There are few data on the frequency and spectrum of secondary bacterial infections associated with the recent 2009 H1N1 infection.6,7,15 In this study, we observed an increase in hospitalization of children with pneumonia complicated by empyema during a severe outbreak of 2009 H1N1 during the spring and summer of 2009, compared with historical data over 4 seasons. All children reported an ILI before hospitalization for pneumonia with empyema. Among children hospitalized with empyema, one-third of those tested a median of 8 days after symptom onset ILI had influenza A detected by PCR, 4 of these were 2009 H1N1 influenza. S. pneumoniae and S. pyogenes were the most common cause of empyema during the 2009 H1N1 outbreak. Although a temporal association does not prove causality, the increase in empyema may represent bacterial pneumonia complicating 2009 H1N1 infection. Further supporting evidence comes from an increase in IPD among young adults in the Denver area coincident with an increase in influenza-associated hospitalizations in October of 2009 (CDC, unpublished data, available at: http://www.cdc.gov/h1n1flu/in_the_news/pneumococcal.htm, accessed December 3, 2009).
The association between pandemic and seasonal influenza and pneumococcal infection has been appreciated for decades.5,16,17 Morens et al16 reviewed autopsy specimens from the victims of the 1918–1919 pandemic and the microbiologic literature of the time, and concluded that the majority of influenza deaths were due to secondary bacterial pneumonia. Outbreaks of severe pneumococcal disease after infection with seasonal influenza have been described and several studies have reported correlation between seasonal influenza and IPD.8,18–20 In vitro and animal and human studies suggest that there is synergy between respiratory viral infections and bacterial infections, but the mechanisms remain poorly understood.21,22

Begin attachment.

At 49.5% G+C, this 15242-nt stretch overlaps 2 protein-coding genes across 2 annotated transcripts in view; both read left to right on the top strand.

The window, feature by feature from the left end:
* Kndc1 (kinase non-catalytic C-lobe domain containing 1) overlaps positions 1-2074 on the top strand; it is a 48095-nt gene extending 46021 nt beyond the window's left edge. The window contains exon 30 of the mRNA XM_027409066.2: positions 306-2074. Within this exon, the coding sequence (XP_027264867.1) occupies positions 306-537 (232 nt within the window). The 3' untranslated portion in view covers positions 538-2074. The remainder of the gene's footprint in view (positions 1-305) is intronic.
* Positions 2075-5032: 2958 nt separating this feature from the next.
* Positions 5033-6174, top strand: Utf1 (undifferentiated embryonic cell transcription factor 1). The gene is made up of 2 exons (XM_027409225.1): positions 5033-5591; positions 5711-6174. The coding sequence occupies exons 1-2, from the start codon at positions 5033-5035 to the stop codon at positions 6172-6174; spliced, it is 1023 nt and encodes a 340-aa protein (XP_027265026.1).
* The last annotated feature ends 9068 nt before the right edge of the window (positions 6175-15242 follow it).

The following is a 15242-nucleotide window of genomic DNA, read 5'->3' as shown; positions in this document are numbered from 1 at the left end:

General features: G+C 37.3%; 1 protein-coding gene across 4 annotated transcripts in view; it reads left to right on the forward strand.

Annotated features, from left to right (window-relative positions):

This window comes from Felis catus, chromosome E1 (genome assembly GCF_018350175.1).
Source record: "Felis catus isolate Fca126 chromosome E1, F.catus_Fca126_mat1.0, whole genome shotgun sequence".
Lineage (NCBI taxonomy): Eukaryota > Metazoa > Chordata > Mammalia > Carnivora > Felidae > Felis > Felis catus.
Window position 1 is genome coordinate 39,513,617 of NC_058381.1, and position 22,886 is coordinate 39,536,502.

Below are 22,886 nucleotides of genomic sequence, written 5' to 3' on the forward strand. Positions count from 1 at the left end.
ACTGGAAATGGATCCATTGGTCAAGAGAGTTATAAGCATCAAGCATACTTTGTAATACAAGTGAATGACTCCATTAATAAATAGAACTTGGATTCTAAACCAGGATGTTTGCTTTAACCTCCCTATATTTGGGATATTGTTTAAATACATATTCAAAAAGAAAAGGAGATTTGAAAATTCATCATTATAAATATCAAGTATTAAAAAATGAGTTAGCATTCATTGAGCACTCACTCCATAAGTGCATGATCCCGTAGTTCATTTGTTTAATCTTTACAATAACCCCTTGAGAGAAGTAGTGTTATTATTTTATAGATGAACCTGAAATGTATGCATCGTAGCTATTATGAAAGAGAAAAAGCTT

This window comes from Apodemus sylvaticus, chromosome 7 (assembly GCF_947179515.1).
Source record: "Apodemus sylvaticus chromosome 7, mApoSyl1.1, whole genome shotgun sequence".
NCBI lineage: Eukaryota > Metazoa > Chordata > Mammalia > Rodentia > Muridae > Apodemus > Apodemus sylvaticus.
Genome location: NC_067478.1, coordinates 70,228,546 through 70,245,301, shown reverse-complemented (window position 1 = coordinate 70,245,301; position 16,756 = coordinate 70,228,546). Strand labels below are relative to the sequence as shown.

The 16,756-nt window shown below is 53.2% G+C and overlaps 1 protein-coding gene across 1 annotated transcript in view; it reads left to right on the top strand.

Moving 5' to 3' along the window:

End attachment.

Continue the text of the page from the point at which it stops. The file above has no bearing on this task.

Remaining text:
In previous pandemics, before the use of pneumococcal conjugate vaccine or the emergence of community-acquired methicillin-resistant S. aureus (MRSA), S. pneumoniae, S. pyogenes, and less commonly S. aureus pneumonia were the dominant causes of secondary bacterial infection.16 Bacteriologic data are extremely limited during the current pandemic. Using newer molecular methods, we could demonstrate a bacterial etiology in 80% of children with empyema complicating pneumonia during the peak of 2009 H1N1 activity. Each of these children had either S. pneumoniae or S. pyogenes infections. Despite the use of several molecular targets for detection of S. aureus, we did not observe any staphylococcal empyema. Our findings are somewhat similar to a recent review of 77 postmortem lung specimens from adults and children with pneumonia during the 2009 H1N1 outbreak.7 Twenty-two (29%) specimens had histopathologic, immunohistochemical, and molecular evidence of coinfection with an identified bacterium. S. pneumoniae or S. pyogenes either alone or in combination with other bacteria were identified in 16 of 22 (72%) of positive specimens, whereas S. aureus alone or in combination with other bacteria were identified in 7 of 22 (32%) lung specimens.6 In contrast, a recent review of 36 children who died with 2009 H1N1 infection, a bacterial infection was documented in 10 of 23 (43%) in whom pathology or microbiology results were available. Half were due to S. aureus (including 3 MRSA), 3 were S. pneumoniae, and one each were S. pyogenes and Streptococcus constellatus.7 Infection with MRSA has increasingly been reported as a cause of severe and often fatal pneumonia after seasonal influenza.23 Because MRSA pneumonia was relatively uncommon in Utah before the arrival of 2009 H1N1,17 the absence of MRSA as an etiology of pneumonia among the cases described here may reflect preexisting regional differences and predominance of S. pneumoniae as the etiology of bacterial pneumonia in Utah.